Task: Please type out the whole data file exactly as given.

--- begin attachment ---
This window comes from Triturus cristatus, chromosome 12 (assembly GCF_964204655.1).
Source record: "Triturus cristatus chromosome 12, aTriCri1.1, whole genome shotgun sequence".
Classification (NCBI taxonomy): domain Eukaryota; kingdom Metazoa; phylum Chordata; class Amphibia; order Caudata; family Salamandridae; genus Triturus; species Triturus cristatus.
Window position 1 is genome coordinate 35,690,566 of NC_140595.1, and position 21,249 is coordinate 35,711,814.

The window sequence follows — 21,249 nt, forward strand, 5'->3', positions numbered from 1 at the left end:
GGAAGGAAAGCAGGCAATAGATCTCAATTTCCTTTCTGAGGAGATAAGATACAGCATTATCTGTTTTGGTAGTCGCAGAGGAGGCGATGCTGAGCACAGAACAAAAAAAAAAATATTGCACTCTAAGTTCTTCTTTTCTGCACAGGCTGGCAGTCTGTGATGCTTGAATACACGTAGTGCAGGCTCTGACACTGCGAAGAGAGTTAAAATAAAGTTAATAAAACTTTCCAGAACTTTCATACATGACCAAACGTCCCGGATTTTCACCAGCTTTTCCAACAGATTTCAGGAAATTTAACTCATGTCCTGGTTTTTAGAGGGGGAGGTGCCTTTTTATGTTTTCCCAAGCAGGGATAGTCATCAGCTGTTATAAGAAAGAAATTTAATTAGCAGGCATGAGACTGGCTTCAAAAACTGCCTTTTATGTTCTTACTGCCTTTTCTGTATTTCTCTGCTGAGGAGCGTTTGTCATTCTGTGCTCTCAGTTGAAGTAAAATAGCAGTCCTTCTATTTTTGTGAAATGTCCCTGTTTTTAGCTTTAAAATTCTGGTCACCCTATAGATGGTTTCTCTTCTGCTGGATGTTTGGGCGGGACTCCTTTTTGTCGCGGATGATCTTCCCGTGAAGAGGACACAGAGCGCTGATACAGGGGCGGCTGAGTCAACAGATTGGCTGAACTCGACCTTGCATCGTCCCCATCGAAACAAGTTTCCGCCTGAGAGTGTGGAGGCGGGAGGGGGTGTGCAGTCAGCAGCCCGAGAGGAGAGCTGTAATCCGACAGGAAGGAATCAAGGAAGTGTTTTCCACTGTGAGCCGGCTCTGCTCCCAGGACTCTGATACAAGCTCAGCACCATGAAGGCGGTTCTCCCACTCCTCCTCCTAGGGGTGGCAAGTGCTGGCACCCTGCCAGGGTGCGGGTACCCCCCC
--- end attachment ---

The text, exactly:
This window comes from Triturus cristatus, chromosome 12 (assembly GCF_964204655.1).
Source record: "Triturus cristatus chromosome 12, aTriCri1.1, whole genome shotgun sequence".
Classification (NCBI taxonomy): domain Eukaryota; kingdom Metazoa; phylum Chordata; class Amphibia; order Caudata; family Salamandridae; genus Triturus; species Triturus cristatus.
Window position 1 is genome coordinate 35,690,566 of NC_140595.1, and position 21,249 is coordinate 35,711,814.

The window sequence follows — 21,249 nt, forward strand, 5'->3', positions numbered from 1 at the left end:
GGAAGGAAAGCAGGCAATAGATCTCAATTTCCTTTCTGAGGAGATAAGATACAGCATTATCTGTTTTGGTAGTCGCAGAGGAGGCGATGCTGAGCACAGAACAAAAAAAAAAATATTGCACTCTAAGTTCTTCTTTTCTGCACAGGCTGGCAGTCTGTGATGCTTGAATACACGTAGTGCAGGCTCTGACACTGCGAAGAGAGTTAAAATAAAGTTAATAAAACTTTCCAGAACTTTCATACATGACCAAACGTCCCGGATTTTCACCAGCTTTTCCAACAGATTTCAGGAAATTTAACTCATGTCCTGGTTTTTAGAGGGGGAGGTGCCTTTTTATGTTTTCCCAAGCAGGGATAGTCATCAGCTGTTATAAGAAAGAAATTTAATTAGCAGGCATGAGACTGGCTTCAAAAACTGCCTTTTATGTTCTTACTGCCTTTTCTGTATTTCTCTGCTGAGGAGCGTTTGTCATTCTGTGCTCTCAGTTGAAGTAAAATAGCAGTCCTTCTATTTTTGTGAAATGTCCCTGTTTTTAGCTTTAAAATTCTGGTCACCCTATAGATGGTTTCTCTTCTGCTGGATGTTTGGGCGGGACTCCTTTTTGTCGCGGATGATCTTCCCGTGAAGAGGACACAGAGCGCTGATACAGGGGCGGCTGAGTCAACAGATTGGCTGAACTCGACCTTGCATCGTCCCCATCGAAACAAGTTTCCGCCTGAGAGTGTGGAGGCGGGAGGGGGTGTGCAGTCAGCAGCCCGAGAGGAGAGCTGTAATCCGACAGGAAGGAATCAAGGAAGTGTTTTCCACTGTGAGCCGGCTCTGCTCCCAGGACTCTGATACAAGCTCAGCACCATGAAGGCGGTTCTCCCACTCCTCCTCCTAGGGGTGGCAAGTGCTGGCACCCTGCCAGGGTGCGGGTACCCCCCC